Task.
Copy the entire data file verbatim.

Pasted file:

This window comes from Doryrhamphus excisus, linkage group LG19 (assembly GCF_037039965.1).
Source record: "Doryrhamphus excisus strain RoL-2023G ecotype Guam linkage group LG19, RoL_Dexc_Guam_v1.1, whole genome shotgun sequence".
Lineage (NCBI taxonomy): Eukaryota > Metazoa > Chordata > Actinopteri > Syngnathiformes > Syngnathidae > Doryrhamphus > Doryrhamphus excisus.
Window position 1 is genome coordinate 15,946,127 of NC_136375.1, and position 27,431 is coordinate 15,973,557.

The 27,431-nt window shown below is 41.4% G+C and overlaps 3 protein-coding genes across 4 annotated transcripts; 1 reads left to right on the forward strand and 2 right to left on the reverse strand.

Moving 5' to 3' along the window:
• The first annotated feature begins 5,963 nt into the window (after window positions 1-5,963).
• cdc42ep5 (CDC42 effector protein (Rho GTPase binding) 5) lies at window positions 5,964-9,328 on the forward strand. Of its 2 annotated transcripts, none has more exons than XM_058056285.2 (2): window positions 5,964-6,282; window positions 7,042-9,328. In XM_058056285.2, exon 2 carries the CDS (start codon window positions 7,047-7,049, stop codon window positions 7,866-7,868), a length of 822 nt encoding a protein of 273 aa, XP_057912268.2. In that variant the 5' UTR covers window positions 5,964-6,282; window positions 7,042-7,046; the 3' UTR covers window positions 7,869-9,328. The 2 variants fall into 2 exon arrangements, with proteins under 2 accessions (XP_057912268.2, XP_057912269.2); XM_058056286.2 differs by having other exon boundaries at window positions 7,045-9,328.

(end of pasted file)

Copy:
This window comes from Doryrhamphus excisus, linkage group LG19 (assembly GCF_037039965.1).
Source record: "Doryrhamphus excisus strain RoL-2023G ecotype Guam linkage group LG19, RoL_Dexc_Guam_v1.1, whole genome shotgun sequence".
Lineage (NCBI taxonomy): Eukaryota > Metazoa > Chordata > Actinopteri > Syngnathiformes > Syngnathidae > Doryrhamphus > Doryrhamphus excisus.
Window position 1 is genome coordinate 15,946,127 of NC_136375.1, and position 27,431 is coordinate 15,973,557.

The 27,431-nt window shown below is 41.4% G+C and overlaps 3 protein-coding genes across 4 annotated transcripts; 1 reads left to right on the forward strand and 2 right to left on the reverse strand.

Moving 5' to 3' along the window:
• The first annotated feature begins 5,963 nt into the window (after window positions 1-5,963).
• cdc42ep5 (CDC42 effector protein (Rho GTPase binding) 5) lies at window positions 5,964-9,328 on the forward strand. Of its 2 annotated transcripts, none has more exons than XM_058056285.2 (2): window positions 5,964-6,282; window positions 7,042-9,328. In XM_058056285.2, exon 2 carries the CDS (start codon window positions 7,047-7,049, stop codon window positions 7,866-7,868), a length of 822 nt encoding a protein of 273 aa, XP_057912268.2. In that variant the 5' UTR covers window positions 5,964-6,282; window positions 7,042-7,046; the 3' UTR covers window positions 7,869-9,328. The 2 variants fall into 2 exon arrangements, with proteins under 2 accessions (XP_057912268.2, XP_057912269.2); XM_058056286.2 differs by having other exon boundaries at window positions 7,045-9,328.